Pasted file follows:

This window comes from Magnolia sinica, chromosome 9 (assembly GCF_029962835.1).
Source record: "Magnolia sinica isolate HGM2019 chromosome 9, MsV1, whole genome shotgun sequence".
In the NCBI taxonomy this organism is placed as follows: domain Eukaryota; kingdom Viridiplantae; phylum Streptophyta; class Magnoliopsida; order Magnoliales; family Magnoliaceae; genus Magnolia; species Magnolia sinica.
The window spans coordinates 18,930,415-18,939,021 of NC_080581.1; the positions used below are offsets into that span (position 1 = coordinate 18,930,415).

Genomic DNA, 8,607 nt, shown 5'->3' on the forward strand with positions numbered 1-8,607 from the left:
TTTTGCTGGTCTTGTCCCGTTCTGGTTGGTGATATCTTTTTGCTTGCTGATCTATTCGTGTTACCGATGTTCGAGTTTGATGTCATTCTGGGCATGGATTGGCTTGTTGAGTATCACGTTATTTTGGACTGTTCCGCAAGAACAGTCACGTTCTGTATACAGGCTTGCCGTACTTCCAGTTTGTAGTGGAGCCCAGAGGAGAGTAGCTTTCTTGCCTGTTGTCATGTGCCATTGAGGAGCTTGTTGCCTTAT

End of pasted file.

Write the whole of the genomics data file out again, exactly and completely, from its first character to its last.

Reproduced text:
This window comes from Magnolia sinica, chromosome 9 (assembly GCF_029962835.1).
Source record: "Magnolia sinica isolate HGM2019 chromosome 9, MsV1, whole genome shotgun sequence".
In the NCBI taxonomy this organism is placed as follows: domain Eukaryota; kingdom Viridiplantae; phylum Streptophyta; class Magnoliopsida; order Magnoliales; family Magnoliaceae; genus Magnolia; species Magnolia sinica.
The window spans coordinates 18,930,415-18,939,021 of NC_080581.1; the positions used below are offsets into that span (position 1 = coordinate 18,930,415).

Genomic DNA, 8,607 nt, shown 5'->3' on the forward strand with positions numbered 1-8,607 from the left:
TTTTGCTGGTCTTGTCCCGTTCTGGTTGGTGATATCTTTTTGCTTGCTGATCTATTCGTGTTACCGATGTTCGAGTTTGATGTCATTCTGGGCATGGATTGGCTTGTTGAGTATCACGTTATTTTGGACTGTTCCGCAAGAACAGTCACGTTCTGTATACAGGCTTGCCGTACTTCCAGTTTGTAGTGGAGCCCAGAGGAGAGTAGCTTTCTTGCCTGTTGTCATGTGCCATTGAGGAGCTTGTTGCCTTAT